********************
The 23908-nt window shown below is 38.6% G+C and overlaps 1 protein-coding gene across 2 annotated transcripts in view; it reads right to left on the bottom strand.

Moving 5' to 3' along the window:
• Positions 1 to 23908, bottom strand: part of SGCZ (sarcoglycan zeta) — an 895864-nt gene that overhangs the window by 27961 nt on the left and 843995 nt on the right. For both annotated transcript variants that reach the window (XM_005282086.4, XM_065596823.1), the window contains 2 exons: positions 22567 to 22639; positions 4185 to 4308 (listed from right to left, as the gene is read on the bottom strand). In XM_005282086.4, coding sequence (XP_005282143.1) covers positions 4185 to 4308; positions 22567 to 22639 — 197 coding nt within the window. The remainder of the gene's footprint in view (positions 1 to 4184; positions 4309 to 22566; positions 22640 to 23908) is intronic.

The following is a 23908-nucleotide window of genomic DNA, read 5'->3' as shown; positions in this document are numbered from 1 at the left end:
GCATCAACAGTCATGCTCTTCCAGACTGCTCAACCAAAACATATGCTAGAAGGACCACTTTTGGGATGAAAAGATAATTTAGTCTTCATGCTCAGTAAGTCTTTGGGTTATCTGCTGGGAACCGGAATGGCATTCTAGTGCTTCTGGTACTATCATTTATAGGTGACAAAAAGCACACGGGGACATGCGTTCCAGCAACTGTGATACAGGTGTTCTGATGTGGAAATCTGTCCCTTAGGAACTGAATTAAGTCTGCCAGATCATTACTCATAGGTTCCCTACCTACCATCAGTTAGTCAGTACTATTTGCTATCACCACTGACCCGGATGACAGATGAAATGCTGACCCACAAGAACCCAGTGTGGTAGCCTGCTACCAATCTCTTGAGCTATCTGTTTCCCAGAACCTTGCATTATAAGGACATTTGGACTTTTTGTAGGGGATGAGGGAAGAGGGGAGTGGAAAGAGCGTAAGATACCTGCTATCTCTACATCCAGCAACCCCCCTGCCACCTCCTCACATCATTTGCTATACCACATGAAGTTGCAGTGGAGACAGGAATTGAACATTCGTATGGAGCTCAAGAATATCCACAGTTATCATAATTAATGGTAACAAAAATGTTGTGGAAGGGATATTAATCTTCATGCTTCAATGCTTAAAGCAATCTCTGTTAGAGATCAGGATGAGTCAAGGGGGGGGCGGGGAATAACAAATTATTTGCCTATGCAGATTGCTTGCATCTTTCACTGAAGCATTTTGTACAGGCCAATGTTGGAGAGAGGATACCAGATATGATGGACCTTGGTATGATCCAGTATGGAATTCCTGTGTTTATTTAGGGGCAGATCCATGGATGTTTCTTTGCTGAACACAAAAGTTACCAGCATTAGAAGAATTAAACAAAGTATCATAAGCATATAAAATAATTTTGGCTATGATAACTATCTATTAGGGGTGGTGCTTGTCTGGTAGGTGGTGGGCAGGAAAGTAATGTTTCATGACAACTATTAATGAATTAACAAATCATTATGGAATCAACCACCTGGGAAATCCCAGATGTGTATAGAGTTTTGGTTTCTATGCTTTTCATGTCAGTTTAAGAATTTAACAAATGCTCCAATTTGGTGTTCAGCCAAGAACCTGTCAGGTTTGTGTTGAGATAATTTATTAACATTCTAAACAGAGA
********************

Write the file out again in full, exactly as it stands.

The 23908-nt window shown below is 38.6% G+C and overlaps 1 protein-coding gene across 2 annotated transcripts in view; it reads right to left on the bottom strand.

Moving 5' to 3' along the window:
• Positions 1 to 23908, bottom strand: part of SGCZ (sarcoglycan zeta) — an 895864-nt gene that overhangs the window by 27961 nt on the left and 843995 nt on the right. For both annotated transcript variants that reach the window (XM_005282086.4, XM_065596823.1), the window contains 2 exons: positions 22567 to 22639; positions 4185 to 4308 (listed from right to left, as the gene is read on the bottom strand). In XM_005282086.4, coding sequence (XP_005282143.1) covers positions 4185 to 4308; positions 22567 to 22639 — 197 coding nt within the window. The remainder of the gene's footprint in view (positions 1 to 4184; positions 4309 to 22566; positions 22640 to 23908) is intronic.

The following is a 23908-nucleotide window of genomic DNA, read 5'->3' as shown; positions in this document are numbered from 1 at the left end:
GCATCAACAGTCATGCTCTTCCAGACTGCTCAACCAAAACATATGCTAGAAGGACCACTTTTGGGATGAAAAGATAATTTAGTCTTCATGCTCAGTAAGTCTTTGGGTTATCTGCTGGGAACCGGAATGGCATTCTAGTGCTTCTGGTACTATCATTTATAGGTGACAAAAAGCACACGGGGACATGCGTTCCAGCAACTGTGATACAGGTGTTCTGATGTGGAAATCTGTCCCTTAGGAACTGAATTAAGTCTGCCAGATCATTACTCATAGGTTCCCTACCTACCATCAGTTAGTCAGTACTATTTGCTATCACCACTGACCCGGATGACAGATGAAATGCTGACCCACAAGAACCCAGTGTGGTAGCCTGCTACCAATCTCTTGAGCTATCTGTTTCCCAGAACCTTGCATTATAAGGACATTTGGACTTTTTGTAGGGGATGAGGGAAGAGGGGAGTGGAAAGAGCGTAAGATACCTGCTATCTCTACATCCAGCAACCCCCCTGCCACCTCCTCACATCATTTGCTATACCACATGAAGTTGCAGTGGAGACAGGAATTGAACATTCGTATGGAGCTCAAGAATATCCACAGTTATCATAATTAATGGTAACAAAAATGTTGTGGAAGGGATATTAATCTTCATGCTTCAATGCTTAAAGCAATCTCTGTTAGAGATCAGGATGAGTCAAGGGGGGGGCGGGGAATAACAAATTATTTGCCTATGCAGATTGCTTGCATCTTTCACTGAAGCATTTTGTACAGGCCAATGTTGGAGAGAGGATACCAGATATGATGGACCTTGGTATGATCCAGTATGGAATTCCTGTGTTTATTTAGGGGCAGATCCATGGATGTTTCTTTGCTGAACACAAAAGTTACCAGCATTAGAAGAATTAAACAAAGTATCATAAGCATATAAAATAATTTTGGCTATGATAACTATCTATTAGGGGTGGTGCTTGTCTGGTAGGTGGTGGGCAGGAAAGTAATGTTTCATGACAACTATTAATGAATTAACAAATCATTATGGAATCAACCACCTGGGAAATCCCAGATGTGTATAGAGTTTTGGTTTCTATGCTTTTCATGTCAGTTTAAGAATTTAACAAATGCTCCAATTTGGTGTTCAGCCAAGAACCTGTCAGGTTTGTGTTGAGATAATTTATTAACATTCTAAACAGAGA